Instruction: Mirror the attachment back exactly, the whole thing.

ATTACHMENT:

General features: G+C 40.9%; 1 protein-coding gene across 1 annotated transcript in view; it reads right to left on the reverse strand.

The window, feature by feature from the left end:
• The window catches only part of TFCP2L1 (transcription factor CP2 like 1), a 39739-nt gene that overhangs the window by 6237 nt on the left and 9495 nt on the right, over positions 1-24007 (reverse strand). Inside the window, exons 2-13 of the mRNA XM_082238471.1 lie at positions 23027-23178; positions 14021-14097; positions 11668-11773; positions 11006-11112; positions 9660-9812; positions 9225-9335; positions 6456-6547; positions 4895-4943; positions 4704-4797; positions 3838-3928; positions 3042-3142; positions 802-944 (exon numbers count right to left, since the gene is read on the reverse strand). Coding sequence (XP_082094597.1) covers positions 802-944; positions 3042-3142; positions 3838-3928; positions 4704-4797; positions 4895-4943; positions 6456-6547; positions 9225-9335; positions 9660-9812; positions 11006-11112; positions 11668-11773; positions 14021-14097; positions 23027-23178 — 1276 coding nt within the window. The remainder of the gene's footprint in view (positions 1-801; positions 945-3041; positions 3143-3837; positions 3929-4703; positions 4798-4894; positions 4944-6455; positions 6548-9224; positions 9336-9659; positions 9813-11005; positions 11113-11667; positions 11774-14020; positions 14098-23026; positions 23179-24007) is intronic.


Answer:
General features: G+C 40.9%; 1 protein-coding gene across 1 annotated transcript in view; it reads right to left on the reverse strand.

The window, feature by feature from the left end:
• The window catches only part of TFCP2L1 (transcription factor CP2 like 1), a 39739-nt gene that overhangs the window by 6237 nt on the left and 9495 nt on the right, over positions 1-24007 (reverse strand). Inside the window, exons 2-13 of the mRNA XM_082238471.1 lie at positions 23027-23178; positions 14021-14097; positions 11668-11773; positions 11006-11112; positions 9660-9812; positions 9225-9335; positions 6456-6547; positions 4895-4943; positions 4704-4797; positions 3838-3928; positions 3042-3142; positions 802-944 (exon numbers count right to left, since the gene is read on the reverse strand). Coding sequence (XP_082094597.1) covers positions 802-944; positions 3042-3142; positions 3838-3928; positions 4704-4797; positions 4895-4943; positions 6456-6547; positions 9225-9335; positions 9660-9812; positions 11006-11112; positions 11668-11773; positions 14021-14097; positions 23027-23178 — 1276 coding nt within the window. The remainder of the gene's footprint in view (positions 1-801; positions 945-3041; positions 3143-3837; positions 3929-4703; positions 4798-4894; positions 4944-6455; positions 6548-9224; positions 9336-9659; positions 9813-11005; positions 11113-11667; positions 11774-14020; positions 14098-23026; positions 23179-24007) is intronic.